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Refutes Criticism by Project for Excellence in Journalism

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NEW YORK ( -- Fox News Network's chairman-CEO, Roger Ailes, today brushed aside recent research from the Project for Excellence in Journalism that suggested his news operations harbored a conservative bias.
Photo: AP
Roger Ailes defended his news operation at today's media breakfast.

Mr. Ailes made his comments this morning at a media breakfast at Syracuse University's Newhouse School in Manhattan, where he was interviewed by New Yorker media columnist Ken Auletta.

+ The Project for Excellence in Journalism is a Washington-based organization affiliated with the Columbia University School of Journalism and funded by the Pew Charitable Trusts.

One-sided news coverage
In its "State of the American News Media" report issued March 13, the Project concluded that the Fox News Channel had the most one-sided news coverage of the major networks. Fox was specifically cited for being twice as likely to broadcast positive news stories about the Iraq war than its competitors. Its reporters were also found to have included their opinions in seven out of 10 news reports. Reporters from Fox rivals CNN and MSNBC only included opinion in about one in 10 of their stories, the report said.

Responding to the criticism, Mr. Ailes said survey questions or polls of the sort the Project conducted can always be spun. "I took a poll of Pew and 98% of my organization thought they were biased," he joked. "You can't get too worked up about it."

Heavy on political analysis
He went on to defend Fox News' programming, which runs a lineup heavy on political analysis, arguing that there is simply too much time in the day to do all hard news all the time. "You need news analysis, it's part of TV today," he said. But, he insisted, "hard news -- you can't really spin that." He said he always asks staff to "reach out to a point of view they don't always agree with, to be sure they add some balance to the stories."

In response to criticism from the Project that cable news channels often run stories based on only a single source, Mr. Ailes acknowledged that cable operations are often less staffed. He also pointed out that Fox News has one-third the staff of CNN.

"The journalism in cable sometimes is light because the depth of investigative research isn't there," he said.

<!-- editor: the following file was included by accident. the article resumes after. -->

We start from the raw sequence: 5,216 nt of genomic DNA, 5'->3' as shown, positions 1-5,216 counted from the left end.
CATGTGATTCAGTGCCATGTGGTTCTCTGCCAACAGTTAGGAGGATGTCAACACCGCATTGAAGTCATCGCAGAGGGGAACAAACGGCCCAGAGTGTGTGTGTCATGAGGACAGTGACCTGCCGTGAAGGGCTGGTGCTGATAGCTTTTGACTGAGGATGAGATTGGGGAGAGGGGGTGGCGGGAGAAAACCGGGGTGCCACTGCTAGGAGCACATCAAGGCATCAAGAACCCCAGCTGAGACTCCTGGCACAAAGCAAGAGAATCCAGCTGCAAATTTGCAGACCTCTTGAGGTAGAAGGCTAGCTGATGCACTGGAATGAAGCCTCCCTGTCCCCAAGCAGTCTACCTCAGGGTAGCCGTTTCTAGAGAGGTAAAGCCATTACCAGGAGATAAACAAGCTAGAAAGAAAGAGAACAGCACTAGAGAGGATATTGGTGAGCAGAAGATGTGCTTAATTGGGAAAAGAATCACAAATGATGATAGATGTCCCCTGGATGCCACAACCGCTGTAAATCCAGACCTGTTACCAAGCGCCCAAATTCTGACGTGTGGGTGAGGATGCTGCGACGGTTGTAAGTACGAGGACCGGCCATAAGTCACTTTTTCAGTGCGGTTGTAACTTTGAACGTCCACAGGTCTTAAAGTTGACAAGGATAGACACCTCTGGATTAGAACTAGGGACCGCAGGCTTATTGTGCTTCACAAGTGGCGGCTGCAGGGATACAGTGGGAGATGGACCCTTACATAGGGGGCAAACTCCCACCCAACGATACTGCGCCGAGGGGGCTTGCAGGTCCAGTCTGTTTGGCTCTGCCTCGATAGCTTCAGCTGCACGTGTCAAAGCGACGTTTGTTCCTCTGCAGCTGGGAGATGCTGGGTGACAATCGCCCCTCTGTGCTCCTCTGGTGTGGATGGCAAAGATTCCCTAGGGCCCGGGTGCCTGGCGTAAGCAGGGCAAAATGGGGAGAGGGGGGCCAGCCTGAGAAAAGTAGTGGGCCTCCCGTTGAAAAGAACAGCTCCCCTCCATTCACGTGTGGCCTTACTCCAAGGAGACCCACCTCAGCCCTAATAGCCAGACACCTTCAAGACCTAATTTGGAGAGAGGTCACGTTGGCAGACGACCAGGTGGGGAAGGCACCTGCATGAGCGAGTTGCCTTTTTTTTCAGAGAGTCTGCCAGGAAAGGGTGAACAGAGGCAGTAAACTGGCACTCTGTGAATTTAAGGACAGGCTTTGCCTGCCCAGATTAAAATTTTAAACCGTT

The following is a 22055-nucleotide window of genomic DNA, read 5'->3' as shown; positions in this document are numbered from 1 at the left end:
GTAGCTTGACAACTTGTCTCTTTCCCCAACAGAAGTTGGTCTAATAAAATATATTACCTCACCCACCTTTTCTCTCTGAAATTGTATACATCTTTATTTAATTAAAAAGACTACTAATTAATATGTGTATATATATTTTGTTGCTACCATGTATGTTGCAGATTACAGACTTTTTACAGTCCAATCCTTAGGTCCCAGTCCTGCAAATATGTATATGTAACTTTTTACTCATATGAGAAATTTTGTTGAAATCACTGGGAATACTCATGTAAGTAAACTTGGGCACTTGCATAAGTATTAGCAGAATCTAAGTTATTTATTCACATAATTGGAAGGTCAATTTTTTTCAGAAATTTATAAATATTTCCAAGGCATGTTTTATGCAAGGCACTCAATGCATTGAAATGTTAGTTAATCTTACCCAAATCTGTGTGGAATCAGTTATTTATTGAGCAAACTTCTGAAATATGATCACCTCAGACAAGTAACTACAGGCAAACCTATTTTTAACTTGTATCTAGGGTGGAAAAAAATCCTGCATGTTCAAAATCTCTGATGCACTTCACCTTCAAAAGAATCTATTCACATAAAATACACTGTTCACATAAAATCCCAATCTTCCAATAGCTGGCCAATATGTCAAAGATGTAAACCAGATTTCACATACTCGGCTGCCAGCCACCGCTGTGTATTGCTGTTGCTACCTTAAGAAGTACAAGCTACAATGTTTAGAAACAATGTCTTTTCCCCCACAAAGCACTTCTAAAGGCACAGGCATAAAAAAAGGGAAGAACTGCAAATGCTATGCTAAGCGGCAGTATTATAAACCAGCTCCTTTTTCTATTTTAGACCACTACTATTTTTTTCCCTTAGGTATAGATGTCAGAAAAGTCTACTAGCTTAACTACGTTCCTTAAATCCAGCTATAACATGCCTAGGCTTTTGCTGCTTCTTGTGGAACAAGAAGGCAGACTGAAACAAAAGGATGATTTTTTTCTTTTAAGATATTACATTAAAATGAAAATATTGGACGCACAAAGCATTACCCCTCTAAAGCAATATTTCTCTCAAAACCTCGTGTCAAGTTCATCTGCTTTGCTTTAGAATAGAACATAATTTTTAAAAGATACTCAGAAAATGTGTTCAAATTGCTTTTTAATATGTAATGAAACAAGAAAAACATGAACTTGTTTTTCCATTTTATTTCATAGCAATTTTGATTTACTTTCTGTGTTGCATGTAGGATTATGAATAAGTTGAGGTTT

No 'Tailwind'
Mr. Ailes asserted, however, that the "American people know what they're watching. The news audience is older, they're more educated, they have more money. There is no tricking anybody." He went on to say that Fox News had not had a "Tailwind," the 1998 journalistic debacle aired by CNN that inaccurately accused the military of gassing American defectors in Laos during the Vietnam war. The story was later retracted. Mr. Ailes said Fox had also avoided the kind of problems CBS News had following its report on President Bush's Air National Guard duty, for which anchor Dan Rather later apologized.

When asked about the greatest challenge at Fox News, he said it was "complacency and people who get to be successful or get too much money." When asked if there was anything CNN had that he envied, Mr. Ailes replied with a quick no. But, after a few seconds, decided he envied the positive press CNN gets. He said there was nothing he envied about MSNBC, but that the network has "hired every blonde that doesn't already work for us -- and apparently it's not working."

Sound marketing practices
His advice on sound marketing practice is, "You tell your story, figure out your message and get people to identify with it." Mr. Ailes described how Fox adopted the line, "America's most powerful brand in news." When a rival contested the phrase, he responded, "It's a marketing slogan!" In advertising sales terms, he said that because CNN refused to break out numbers on a head-to-head basis, he concluded that Fox News must be beating them.

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